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Tuesday, February 21, 2012

Just Pinky

He must have had a real name, but the kids just called him Pinky. His nervous, red-rimmed eyes regarded the world through thick-lensed glasses, and his hair and skin were so pale that Teeny bet me a quarter that Pinky couldn’t bleed.
One day, the school nurse came to our class to explain "albinism" and how there was no “melanin” anywhere in his body. I could tell that the nasty boys weren’t listening because they didn’t want to let science get in the way of having a bona fide freak to pick on.

Teeny and me, though, we were fascinated when the nurse projected slides on a screen showing albinos from different races and countries. After school we made sock puppets from Teeny's father’s athletic socks and dressed them up like bleached Zulu warriors and Aztec gods.

It turned out that white hair and colorless eyes were the least of Pinky’s problems, because Principal “Halitosis” DeLosis came into our class one day and announced that Pinky had died from kidney failure.

My Mom made me go to the funeral (she said it was a “good learning experience”) and so did Teeny’s Mom, and the worst part wasn't those hypocrite bully boys looking all sad in their Sunday clothes. It was that the preacher never once called him by his real name, just called him Pinky.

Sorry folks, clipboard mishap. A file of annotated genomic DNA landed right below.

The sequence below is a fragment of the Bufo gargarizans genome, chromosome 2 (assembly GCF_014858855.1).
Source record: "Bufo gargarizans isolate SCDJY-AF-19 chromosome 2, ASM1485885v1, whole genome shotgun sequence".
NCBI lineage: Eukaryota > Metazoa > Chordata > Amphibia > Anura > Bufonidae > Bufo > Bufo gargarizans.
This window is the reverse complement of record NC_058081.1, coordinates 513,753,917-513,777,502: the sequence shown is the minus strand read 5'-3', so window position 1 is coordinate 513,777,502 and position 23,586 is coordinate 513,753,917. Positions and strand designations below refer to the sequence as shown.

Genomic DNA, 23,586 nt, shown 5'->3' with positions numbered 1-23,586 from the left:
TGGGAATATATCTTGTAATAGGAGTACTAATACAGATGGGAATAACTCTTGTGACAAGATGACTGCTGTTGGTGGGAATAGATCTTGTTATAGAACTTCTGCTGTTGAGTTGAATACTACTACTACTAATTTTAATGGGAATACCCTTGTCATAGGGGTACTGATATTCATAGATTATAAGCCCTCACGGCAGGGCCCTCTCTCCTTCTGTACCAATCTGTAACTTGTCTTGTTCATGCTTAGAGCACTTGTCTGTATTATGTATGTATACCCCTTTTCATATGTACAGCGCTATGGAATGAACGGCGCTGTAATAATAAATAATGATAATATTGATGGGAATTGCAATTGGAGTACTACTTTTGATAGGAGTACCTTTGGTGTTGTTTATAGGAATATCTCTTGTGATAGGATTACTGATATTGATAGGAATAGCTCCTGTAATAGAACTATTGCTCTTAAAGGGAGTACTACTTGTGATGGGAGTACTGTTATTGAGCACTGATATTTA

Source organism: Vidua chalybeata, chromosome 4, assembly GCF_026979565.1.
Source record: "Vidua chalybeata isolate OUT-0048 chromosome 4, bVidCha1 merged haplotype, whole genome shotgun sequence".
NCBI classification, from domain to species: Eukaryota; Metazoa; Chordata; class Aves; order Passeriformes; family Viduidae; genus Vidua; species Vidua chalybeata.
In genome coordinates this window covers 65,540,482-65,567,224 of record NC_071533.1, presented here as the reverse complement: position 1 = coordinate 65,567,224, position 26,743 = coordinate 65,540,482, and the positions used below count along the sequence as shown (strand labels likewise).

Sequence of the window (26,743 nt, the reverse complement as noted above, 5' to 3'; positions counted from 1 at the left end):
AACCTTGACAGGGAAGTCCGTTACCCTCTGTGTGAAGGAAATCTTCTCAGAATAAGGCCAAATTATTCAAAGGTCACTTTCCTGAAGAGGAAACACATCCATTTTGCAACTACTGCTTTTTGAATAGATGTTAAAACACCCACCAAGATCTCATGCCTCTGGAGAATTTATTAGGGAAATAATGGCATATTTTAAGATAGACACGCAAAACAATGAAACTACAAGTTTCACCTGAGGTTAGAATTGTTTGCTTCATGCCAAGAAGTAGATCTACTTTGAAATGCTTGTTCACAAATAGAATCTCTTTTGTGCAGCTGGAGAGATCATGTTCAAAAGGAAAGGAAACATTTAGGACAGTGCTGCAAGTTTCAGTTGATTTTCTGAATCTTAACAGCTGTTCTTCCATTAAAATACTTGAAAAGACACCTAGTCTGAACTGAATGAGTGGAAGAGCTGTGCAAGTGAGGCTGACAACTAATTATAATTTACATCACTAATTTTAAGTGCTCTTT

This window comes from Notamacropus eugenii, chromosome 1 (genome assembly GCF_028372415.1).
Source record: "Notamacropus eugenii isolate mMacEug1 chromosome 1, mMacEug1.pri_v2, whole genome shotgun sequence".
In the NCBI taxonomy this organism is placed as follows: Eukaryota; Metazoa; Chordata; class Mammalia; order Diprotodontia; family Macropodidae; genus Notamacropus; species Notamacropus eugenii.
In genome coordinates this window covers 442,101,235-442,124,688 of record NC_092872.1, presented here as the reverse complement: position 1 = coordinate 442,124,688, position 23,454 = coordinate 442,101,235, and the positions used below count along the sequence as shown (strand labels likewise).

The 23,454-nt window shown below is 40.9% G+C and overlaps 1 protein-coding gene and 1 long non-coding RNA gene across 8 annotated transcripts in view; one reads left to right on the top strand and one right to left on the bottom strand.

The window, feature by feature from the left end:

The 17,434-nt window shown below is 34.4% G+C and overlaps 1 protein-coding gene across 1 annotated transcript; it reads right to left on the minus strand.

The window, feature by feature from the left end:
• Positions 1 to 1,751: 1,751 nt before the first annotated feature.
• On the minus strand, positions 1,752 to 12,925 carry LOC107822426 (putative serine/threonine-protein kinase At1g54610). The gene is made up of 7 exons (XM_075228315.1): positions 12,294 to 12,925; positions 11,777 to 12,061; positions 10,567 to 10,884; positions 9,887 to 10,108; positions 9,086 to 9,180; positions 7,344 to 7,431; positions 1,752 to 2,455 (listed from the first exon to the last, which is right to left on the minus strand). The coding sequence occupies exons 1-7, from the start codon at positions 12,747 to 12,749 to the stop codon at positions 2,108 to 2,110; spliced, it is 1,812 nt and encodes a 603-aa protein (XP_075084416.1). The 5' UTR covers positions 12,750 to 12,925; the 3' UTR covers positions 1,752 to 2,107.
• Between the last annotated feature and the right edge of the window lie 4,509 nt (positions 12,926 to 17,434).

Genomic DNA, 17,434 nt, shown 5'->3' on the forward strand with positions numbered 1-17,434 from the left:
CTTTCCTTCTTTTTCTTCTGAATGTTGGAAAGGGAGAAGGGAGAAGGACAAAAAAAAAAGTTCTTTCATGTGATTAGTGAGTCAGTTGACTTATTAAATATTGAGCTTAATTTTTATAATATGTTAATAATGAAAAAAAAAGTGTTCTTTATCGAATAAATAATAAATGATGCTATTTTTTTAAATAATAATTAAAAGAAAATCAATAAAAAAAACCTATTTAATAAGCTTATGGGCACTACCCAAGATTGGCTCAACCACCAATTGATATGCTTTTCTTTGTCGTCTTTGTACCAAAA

Wednesday, February 8, 2012

The Goldsmith's Anniversary

He dismissed giving her a Cartier watch or South Seas pearls.
Likewise, he rejected furs or wines with old souls.
She was too precious and rare for the nonsense that any man
could give to any woman on any day.

He searched for something deserving of the word “bestowed,” something so rare as to horrify the clerics of ordinariness.

One night while she dreamed, he skinned her fingertips so lightly and slowly that it took till dawn to remove only a single layer of skin no thicker than an eyelash.

For their anniversary, he gave her back her fingerprints, cast in gold.